For those of you who are visual learners like me, here’s a few photos to help you:

[Rasberry Zinger is nearly as good as Wild Berry Zinger]

Step 1–Place glass container in full sun. Temperatures are not too important. This one was put on the deck railing when it was 48.9° F.

[Oh, use two teabags]

Step 2–Go away and find something useful to do for about three hours (like reading a few of my earlier blogs.)

[In the next few minutes it will be done]

So, there you have it. I’ve taken you through a story about flags, food and iced tea. What more do you want from me? I have a life you know.

Thanks Greg ! Missing you a lot…

[In the interest of full disclosure: I really don’t think Greg knew how to cook the exotic Italian dishes described above. Maybe he did. I’ll never know. I am indebted to Elaine Natalicchi, a dear friend from NYC in helping me come up with those tasty Italian names.]

[All photos are mine with the exception of the flags. They are from Google search. Where else?]

I know the whole thing was a bit long, but hey, think of it as having read a short novel for free.

A Spadeful of Earth

Grief is the price we pay for love.

–Queen Elizabeth II

In the end, it’s not the years in your life that count. It’s the life in your years.

–Abraham Lincoln

When I stand before God at the end of my life, I would hope that I would not have a single bit of talent left, and could say, ‘I used everything you gave me.’

–Erma Bombeck

[The High Peaks of the Adirondacks]

The photo above is the High Peaks of the Adirondacks. My friend, Greg Stella and I used this beautiful region as our playground. Every peak, every valley had our boot prints in the mud and the rocky summits felt the back of our heads as we daydreamed away the hours after an ascent. After the ascent. Such a misnomer. It implied a “last ascent.” There was never really a last ascent. There would be another, and then another…and another. In the area shown in the photo were the majority of the oft-mentioned ADK 46. Other peaks were found outside the frame. There were 46 peaks (according to the original survey) that were 4,000′ or higher. If one climbed all of them, he or she would be eligible to join the “46 er’s” and get a patch to proudly wear on your parka or rucksack. Greg and I climbed about twenty or twenty-five of these peaks. We decided, sometime in the 1980’s that ‘bagging’ the summits wasn’t what we were searching. It became less about the numbers and more about re-climbing our favorites…some many times over.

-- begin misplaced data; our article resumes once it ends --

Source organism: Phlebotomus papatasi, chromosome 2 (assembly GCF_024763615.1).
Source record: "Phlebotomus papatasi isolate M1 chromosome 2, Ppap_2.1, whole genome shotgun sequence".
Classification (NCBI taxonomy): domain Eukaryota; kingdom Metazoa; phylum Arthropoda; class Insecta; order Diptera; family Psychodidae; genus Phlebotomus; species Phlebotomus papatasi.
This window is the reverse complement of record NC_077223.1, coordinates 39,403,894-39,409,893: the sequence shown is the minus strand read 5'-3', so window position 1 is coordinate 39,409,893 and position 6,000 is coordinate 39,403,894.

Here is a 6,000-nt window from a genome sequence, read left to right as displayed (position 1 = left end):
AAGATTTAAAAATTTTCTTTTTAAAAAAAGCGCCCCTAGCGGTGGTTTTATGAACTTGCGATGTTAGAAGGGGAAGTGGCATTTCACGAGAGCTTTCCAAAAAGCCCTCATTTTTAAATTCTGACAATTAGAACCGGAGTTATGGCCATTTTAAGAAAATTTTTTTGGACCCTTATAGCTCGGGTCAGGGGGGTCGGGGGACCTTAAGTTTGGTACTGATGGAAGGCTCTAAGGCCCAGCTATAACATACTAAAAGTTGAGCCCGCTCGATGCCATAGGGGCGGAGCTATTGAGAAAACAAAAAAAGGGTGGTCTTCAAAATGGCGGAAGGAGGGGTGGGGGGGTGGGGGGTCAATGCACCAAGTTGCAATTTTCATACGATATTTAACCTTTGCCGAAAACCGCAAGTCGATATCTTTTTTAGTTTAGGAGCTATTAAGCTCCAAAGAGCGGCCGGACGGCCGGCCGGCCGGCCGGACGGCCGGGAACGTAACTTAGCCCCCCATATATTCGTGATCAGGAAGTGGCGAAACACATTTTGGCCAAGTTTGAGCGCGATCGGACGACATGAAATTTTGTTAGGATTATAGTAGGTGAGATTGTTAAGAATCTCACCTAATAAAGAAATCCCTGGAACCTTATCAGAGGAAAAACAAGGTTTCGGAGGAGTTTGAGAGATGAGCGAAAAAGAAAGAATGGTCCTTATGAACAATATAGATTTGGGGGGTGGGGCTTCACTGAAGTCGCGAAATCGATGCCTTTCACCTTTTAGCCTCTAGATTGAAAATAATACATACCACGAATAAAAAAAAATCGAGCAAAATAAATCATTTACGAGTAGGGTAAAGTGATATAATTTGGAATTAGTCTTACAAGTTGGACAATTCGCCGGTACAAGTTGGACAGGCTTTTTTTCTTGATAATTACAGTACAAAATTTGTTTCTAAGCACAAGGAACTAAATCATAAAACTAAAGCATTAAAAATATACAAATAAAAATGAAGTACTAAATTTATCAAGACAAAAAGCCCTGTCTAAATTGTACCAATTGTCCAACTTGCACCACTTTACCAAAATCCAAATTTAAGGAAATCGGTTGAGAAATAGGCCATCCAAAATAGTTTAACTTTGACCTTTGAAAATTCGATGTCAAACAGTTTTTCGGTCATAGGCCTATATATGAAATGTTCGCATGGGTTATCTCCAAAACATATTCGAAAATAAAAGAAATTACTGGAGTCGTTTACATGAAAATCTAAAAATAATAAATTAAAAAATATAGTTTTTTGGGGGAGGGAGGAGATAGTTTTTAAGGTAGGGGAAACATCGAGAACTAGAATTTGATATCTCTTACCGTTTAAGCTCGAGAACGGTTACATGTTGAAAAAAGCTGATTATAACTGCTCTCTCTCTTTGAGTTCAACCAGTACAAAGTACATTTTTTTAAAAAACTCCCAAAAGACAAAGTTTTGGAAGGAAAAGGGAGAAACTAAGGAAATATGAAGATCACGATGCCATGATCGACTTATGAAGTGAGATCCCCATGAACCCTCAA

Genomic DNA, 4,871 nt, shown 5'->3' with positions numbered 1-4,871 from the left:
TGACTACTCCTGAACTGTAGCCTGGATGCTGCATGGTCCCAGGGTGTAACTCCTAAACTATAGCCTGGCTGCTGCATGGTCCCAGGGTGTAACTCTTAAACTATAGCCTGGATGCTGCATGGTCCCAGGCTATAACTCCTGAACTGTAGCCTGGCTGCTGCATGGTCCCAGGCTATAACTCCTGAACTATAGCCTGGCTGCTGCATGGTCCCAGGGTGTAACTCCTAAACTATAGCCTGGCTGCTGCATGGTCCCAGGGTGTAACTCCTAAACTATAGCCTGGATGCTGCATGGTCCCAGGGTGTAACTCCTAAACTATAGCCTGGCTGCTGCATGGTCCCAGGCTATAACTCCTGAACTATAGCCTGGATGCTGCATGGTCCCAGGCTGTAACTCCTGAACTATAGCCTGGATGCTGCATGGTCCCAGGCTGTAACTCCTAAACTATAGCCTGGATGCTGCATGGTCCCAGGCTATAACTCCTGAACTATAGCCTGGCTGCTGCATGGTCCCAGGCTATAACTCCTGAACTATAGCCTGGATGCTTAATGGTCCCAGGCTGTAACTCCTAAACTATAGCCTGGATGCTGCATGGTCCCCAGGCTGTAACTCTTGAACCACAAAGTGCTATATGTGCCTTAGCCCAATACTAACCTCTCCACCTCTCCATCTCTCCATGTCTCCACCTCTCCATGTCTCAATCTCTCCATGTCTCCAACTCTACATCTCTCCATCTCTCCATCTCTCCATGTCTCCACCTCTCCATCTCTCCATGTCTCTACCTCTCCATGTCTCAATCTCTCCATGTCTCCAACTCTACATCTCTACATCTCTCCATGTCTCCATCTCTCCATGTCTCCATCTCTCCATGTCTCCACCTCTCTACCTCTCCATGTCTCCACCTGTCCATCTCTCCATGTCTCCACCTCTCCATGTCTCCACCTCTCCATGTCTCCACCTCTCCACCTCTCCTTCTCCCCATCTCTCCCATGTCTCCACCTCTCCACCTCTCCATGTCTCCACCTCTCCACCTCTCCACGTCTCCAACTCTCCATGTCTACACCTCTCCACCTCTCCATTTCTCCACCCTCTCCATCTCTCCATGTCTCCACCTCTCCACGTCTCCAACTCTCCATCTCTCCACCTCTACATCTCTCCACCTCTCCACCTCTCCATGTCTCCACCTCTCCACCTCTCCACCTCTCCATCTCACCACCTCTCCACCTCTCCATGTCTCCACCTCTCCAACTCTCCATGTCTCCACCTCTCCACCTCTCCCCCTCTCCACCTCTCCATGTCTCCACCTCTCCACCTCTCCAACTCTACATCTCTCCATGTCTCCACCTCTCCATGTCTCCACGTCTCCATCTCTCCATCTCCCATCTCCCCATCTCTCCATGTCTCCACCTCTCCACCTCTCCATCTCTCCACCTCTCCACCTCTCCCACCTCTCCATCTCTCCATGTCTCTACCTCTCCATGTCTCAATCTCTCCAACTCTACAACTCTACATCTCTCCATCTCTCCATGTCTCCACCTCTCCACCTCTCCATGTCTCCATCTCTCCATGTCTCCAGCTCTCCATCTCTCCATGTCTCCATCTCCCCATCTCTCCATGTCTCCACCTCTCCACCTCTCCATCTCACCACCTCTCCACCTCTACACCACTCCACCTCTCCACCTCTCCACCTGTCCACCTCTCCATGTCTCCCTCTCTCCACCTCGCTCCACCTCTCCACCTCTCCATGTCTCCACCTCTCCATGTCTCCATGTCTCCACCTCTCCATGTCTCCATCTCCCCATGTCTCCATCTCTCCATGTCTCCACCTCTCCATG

The room in the funeral home in Owego, NY, set aside for the service was filling up fast. I was going to give the eulogy, but I had to wait until a full military service was complete. Then the priest said the words that were so often spoken at funerals. He spoke of God’s mysterious ways and equally mysterious reasons to bring down upon us congregants the unspeakable grief of an unbearable loss. Then it was my turn. I positioned myself at the podium, away from the slide show of my friend’s life. If I looked at them, I knew in my heart I would not be able to string two sentences together without a box or two of Kleenex or even better, Angel Soft. I had to focus on my note cards and pretend my heart was still whole and not cracked open with grief.

We climbed in the rain, the snow and the sleet. We slept in lean-tos when it thundered like an angry Greek God over our heads. We curled up in our cheap sleeping bags when the ambient air temperature was -30° F. And, yes it’s true. If you left your hot chocolate out beyond the roaring fire, it would freeze over in about four minutes. We slept on bare rock summits on balmy summer nights. If it was during the New Moon, we would drift into sleep under unnumbered, uncountable myriads of stars and distant planets that made the midnight hour almost bright enough a time to read a book…or a poem. But hiking wasn’t our only shared experience. We rock climbed in the ‘gunks near New Paltz, NY, entered and competed in the General Clinton Canoe Regatta. Cooperstown to Bainbridge on the lazy Susquehanna. For that we were given a small trophy and a patch for our anoraks. This was in 1976 and we came across the finish line 74th out of a field of over two hundred. Not bad for two canoeists with no training.